September 14, 2018

What Else Do You Have On In The Week?

What else do you have on in the week? 

That is the #1 question newcomers ask when wondering if they should stop off at your church.

Sometimes they’re asking: How can I be involved? Often they’re asking: How can I belong?

Community groups, Bible study groups, growth groups, small groups, youth groups, men’s groups, women’s groups etc.  The more outwardly focussed might ask about evangelism teams or community service teams.

Pastors – especially pastors –  feel the pressure at this point, and have a default answer designed to pull the person further in.

We start listing programs, events, activities, hoping to see that glimmer in the newcomer’s eyes.

We’re trying to give the impression:

“We’re on to this.  We’re not just what you see in front of you, cos there weren’t many here today/the music wasn’t great/ the sermon was too long.  We’ve got something for you that might make you stick.”

How about we don’t make that first cab off the rank?  How about instead we take a deep breath, press the pause button, and reframe the conversation?  How about we ask this:

Before I answer that, tell me what else you have on in the week? Before I give you a list of what else we do in the week, how about you come back next week with a list of what your average week looks like?  And then we can take it from there.

The newcomer is first and foremost a worshipper – a person committed to “cultural liturgical practises”, as James Smith would say.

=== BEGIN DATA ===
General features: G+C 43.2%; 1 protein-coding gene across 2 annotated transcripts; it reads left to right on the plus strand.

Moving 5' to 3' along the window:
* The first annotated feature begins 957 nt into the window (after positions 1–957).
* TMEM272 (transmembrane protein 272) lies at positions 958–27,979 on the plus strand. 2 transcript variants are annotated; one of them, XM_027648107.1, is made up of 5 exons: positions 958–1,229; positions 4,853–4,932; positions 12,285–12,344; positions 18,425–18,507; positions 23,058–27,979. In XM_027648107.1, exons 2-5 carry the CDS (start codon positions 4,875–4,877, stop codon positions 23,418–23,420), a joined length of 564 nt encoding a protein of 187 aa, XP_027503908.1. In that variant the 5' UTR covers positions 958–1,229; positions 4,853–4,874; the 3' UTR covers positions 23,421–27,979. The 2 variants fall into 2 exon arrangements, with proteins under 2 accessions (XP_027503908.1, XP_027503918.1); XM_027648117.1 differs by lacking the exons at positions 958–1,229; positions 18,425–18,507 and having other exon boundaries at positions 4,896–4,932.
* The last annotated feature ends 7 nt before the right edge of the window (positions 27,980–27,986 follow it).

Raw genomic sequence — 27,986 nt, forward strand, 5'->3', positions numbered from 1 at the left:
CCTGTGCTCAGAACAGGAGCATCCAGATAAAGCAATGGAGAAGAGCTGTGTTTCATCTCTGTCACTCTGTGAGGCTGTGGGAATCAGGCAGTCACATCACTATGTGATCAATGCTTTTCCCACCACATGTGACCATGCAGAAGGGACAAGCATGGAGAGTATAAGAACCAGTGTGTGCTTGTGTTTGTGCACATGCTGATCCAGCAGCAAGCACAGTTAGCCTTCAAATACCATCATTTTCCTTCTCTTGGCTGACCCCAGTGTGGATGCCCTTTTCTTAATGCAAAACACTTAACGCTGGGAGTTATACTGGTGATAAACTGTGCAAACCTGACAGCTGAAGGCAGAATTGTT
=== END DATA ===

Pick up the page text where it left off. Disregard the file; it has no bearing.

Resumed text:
The newcomer is only a newcomer to us.  They are a full-formed creature of habit already, shaped by, and shaped towards certain desires and practices.

And the practices of their lives outside of this one Sunday they turned up at your church; the places they frequent; the people they spend time with; the way they shape their week; how they spend their money; all indicate what they love, what they desire.

You need to know, first, what they are committed to and towards which things they will give the bulk of their time and attention.  And, more importantly, what they consider to be negotiable liturgical practices and what are non-negotiable liturgical practices.

Now this is not to say that many of those practices and habits are not good or necessary things: vocations, family, leisure.  There are many have-tos.

But it is to say that the role of the church is not to find a slot for someone who is seeking religious liturgical practices.

Rather it is the role of the church to first explore, and then expose, the liturgical practices that people are already engaged with, and then to put these under the scrutinising light of the gospel, in order to challenge them and call them to change if necessary.

If someone’s life is already full of unwitting cultural liturgical practices, then why would our default be to offer a pick-and-mix set of other liturgical practices to slot into the increasingly narrow timeframes?

That’s a recipe for frustration and busy-ness for churches.  If all we are doing is trying to line up the program crosshairs to pick off increasingly frantic congregation members who are pulled in all sorts of directions, then we’ll be offering boutique programs for increasingly smaller cohorts with increasingly higher expectations of what we can do for them in the increasingly smaller slivers of time they make themselves available.